Dendrochronological reconstruction of spruce budworm outbreaks in northern Maine, USA
- Fraver, Shawn
School of Forest Resources, University of Maine
- Seymour, Robert S.
- Speer, James H.
- White, Alan S.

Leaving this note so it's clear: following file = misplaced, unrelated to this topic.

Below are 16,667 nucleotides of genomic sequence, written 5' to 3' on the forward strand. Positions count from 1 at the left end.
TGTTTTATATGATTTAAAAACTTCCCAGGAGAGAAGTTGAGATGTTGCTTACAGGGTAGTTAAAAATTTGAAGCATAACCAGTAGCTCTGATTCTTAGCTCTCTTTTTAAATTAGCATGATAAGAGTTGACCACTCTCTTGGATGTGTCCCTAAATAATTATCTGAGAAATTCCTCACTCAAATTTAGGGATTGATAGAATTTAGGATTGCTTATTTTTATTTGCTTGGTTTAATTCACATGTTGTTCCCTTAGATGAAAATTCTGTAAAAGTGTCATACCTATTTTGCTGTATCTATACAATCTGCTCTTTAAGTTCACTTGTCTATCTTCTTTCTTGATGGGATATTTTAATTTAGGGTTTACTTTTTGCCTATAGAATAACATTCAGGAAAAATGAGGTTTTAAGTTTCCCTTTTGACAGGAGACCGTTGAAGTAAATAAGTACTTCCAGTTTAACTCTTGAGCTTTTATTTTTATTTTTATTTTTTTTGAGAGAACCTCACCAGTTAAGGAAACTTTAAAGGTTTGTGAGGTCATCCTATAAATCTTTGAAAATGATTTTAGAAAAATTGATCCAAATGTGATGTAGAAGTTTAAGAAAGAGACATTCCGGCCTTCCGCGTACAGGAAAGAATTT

Using dendrochronological analyses, we reconstructed a 300 year history of eastern spruce budworm (Choristo-neura fumiferana (Clem.)) outbreaks in northern interior Maine. By analyzing radial growth patterns from the budworm host, red spruce (Picea rubens Sarg.), and nonhost, northern white cedar (Thuja occidentalis L.), we identified five outbreaks beginning ca. 1709, 1762, 1808, 1914, and 1976, all of which have been documented from eastern Canada. However, little or no evidence was found in our study for the 1830s, 1870s, or 1940s outbreaks also documented there. The mean outbreak return interval in our study (67 years) was roughly twice that postulated for eastern Canada. Differences in forest types, and associated stand dynamics, between the regions may explain the longer return intervals, and consequently the absence of these three outbreaks in Maine. Results also indicate that small, slow-growing trees exhibit a budworm signal very similar to that of overstory trees, once tree-ring series have been properly standardized.
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